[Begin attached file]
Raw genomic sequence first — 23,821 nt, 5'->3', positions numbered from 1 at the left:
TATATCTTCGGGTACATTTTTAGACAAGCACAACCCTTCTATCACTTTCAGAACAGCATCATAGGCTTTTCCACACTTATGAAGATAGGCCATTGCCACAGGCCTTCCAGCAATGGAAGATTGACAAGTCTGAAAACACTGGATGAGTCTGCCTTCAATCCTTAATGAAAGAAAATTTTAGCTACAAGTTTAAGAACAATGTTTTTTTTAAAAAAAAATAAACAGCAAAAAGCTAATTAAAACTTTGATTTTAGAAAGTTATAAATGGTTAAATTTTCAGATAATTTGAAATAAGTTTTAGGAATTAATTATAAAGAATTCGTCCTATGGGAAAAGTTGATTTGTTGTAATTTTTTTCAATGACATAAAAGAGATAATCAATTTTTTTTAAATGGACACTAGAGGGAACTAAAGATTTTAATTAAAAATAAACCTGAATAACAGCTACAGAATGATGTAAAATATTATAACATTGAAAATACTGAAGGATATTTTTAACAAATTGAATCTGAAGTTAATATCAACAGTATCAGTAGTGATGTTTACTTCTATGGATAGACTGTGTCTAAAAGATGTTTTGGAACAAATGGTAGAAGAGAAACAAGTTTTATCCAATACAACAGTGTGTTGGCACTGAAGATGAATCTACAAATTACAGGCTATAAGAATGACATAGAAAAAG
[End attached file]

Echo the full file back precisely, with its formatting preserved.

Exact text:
Raw genomic sequence first — 23,821 nt, 5'->3', positions numbered from 1 at the left:
TATATCTTCGGGTACATTTTTAGACAAGCACAACCCTTCTATCACTTTCAGAACAGCATCATAGGCTTTTCCACACTTATGAAGATAGGCCATTGCCACAGGCCTTCCAGCAATGGAAGATTGACAAGTCTGAAAACACTGGATGAGTCTGCCTTCAATCCTTAATGAAAGAAAATTTTAGCTACAAGTTTAAGAACAATGTTTTTTTTAAAAAAAAATAAACAGCAAAAAGCTAATTAAAACTTTGATTTTAGAAAGTTATAAATGGTTAAATTTTCAGATAATTTGAAATAAGTTTTAGGAATTAATTATAAAGAATTCGTCCTATGGGAAAAGTTGATTTGTTGTAATTTTTTTCAATGACATAAAAGAGATAATCAATTTTTTTTAAATGGACACTAGAGGGAACTAAAGATTTTAATTAAAAATAAACCTGAATAACAGCTACAGAATGATGTAAAATATTATAACATTGAAAATACTGAAGGATATTTTTAACAAATTGAATCTGAAGTTAATATCAACAGTATCAGTAGTGATGTTTACTTCTATGGATAGACTGTGTCTAAAAGATGTTTTGGAACAAATGGTAGAAGAGAAACAAGTTTTATCCAATACAACAGTGTGTTGGCACTGAAGATGAATCTACAAATTACAGGCTATAAGAATGACATAGAAAAAG